We’d like to welcome back all the readers that got so fed up by mid-March (if you hung around that long) that you basically just checked out on the regular season. You missed some great stories (just kidding, they were as inconsistent as Boston’s play).

But we’re harping on the negative here. A funny thing happened the past few weeks: The Celtics quietly started playing better. Aron Baynes elevated to the starting lineup and jump-started a defense that had been sliding backward for two months. Gordon Hayward, his post-All-Star momentum twice stunted by injury, found both his confidence and his aggression, and has played like someone who could be an X-factor in the postseason. The Celtics have seen long glimpses of Playoff Kyrie and Playoff Al Horford, and — so long as Marcus Smart and Jayson Tatum can get healthy — this team has all the necessary parts to make a legitimate postseason run.

Yes, for all the consternation about how downright infuriating Boston’s regular season was and as much as we rode the highs and lows of the roller coaster, it will be merely a footnote to the season if the Celtics surge in the playoffs.

Truth be told, this season was never going to be judged based on what happened in the regular season. The Celtics didn’t always inspire confidence and they made their path to postseason success a bit more daunting, but they still have the talent to compete for the berth in the Finals that slipped away a year ago.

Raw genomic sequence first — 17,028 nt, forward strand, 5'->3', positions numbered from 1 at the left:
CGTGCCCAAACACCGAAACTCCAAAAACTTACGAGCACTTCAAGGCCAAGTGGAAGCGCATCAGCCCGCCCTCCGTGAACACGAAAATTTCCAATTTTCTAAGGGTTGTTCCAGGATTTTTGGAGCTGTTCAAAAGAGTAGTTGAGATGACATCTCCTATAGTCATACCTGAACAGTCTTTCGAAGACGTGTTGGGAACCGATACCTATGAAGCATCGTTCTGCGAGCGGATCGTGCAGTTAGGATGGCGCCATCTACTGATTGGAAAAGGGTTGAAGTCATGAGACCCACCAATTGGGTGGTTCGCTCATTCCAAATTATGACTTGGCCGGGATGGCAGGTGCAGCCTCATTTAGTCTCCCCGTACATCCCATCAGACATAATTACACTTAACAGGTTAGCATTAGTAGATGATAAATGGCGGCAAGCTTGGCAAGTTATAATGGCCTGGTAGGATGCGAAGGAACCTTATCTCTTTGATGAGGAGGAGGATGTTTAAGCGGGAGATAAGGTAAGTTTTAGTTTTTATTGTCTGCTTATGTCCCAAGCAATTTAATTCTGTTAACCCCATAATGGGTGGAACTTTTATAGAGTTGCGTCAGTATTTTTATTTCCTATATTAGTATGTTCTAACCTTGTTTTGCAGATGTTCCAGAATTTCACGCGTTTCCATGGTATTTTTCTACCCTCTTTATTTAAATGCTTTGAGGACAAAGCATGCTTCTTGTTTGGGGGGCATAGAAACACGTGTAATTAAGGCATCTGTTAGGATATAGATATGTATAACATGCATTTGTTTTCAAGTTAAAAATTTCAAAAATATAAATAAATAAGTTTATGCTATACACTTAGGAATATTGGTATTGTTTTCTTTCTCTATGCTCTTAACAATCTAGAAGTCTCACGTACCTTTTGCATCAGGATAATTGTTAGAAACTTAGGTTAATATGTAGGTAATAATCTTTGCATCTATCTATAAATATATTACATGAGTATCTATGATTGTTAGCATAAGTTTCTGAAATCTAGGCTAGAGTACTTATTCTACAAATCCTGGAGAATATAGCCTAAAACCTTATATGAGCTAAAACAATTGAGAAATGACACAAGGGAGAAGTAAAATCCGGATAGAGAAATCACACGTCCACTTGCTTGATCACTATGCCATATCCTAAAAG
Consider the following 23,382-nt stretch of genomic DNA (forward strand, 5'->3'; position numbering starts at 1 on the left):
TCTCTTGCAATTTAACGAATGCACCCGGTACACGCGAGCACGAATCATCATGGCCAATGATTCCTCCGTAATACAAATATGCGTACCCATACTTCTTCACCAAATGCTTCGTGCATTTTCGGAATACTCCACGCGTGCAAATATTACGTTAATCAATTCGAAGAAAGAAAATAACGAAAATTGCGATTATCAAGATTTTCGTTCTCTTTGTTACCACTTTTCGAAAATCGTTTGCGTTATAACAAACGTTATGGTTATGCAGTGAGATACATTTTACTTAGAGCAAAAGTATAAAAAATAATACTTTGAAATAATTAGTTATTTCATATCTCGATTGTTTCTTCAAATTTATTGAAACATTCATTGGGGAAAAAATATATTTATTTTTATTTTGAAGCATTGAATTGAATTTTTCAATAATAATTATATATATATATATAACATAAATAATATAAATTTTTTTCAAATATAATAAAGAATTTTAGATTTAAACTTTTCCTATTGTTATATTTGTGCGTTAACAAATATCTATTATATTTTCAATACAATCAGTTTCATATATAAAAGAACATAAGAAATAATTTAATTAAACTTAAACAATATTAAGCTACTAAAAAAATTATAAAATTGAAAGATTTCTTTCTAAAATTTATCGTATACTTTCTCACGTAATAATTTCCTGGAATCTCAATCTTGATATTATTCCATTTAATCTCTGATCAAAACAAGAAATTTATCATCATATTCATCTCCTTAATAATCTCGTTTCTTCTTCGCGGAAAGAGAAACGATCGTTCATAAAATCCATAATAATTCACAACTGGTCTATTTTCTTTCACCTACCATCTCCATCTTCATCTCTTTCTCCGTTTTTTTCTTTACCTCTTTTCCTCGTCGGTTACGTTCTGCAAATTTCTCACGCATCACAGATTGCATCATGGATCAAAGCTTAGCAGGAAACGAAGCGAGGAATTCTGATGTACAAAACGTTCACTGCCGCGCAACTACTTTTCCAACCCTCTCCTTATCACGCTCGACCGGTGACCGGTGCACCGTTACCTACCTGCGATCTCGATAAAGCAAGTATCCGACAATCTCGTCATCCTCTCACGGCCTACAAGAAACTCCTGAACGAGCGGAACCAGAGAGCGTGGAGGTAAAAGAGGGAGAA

Farewell, regular season. It was an 82-game slog that didn’t come close to matching expectations. Fortunately for the Celtics, there’s still time to right some wrongs. 

Bring on the playoffs.

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NBA Rumors: GMs in favor of play-in tournament when season resumes

NBA Rumors: GMs in favor of play-in tournament when season resumes

On Thursday, the NBA took another step toward figuring out the best way to return to action.

Commissioner Adam Silver held a conference call with the league's general managers to review a survey that was delivered to teams last week. In the survey, GMs voted on potential formats to resume play.

Kevin O'Connor of The Ringer reports about 75 percent of GMs were in favor of a play-in tournament between bubble teams rather than a World Cup-style group stage. Front-running teams such as the Los Angeles Lakers and Milwaukee Bucks favored the play-in tourney as it would give them a far easier path to the NBA Finals.

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More from O'Connor: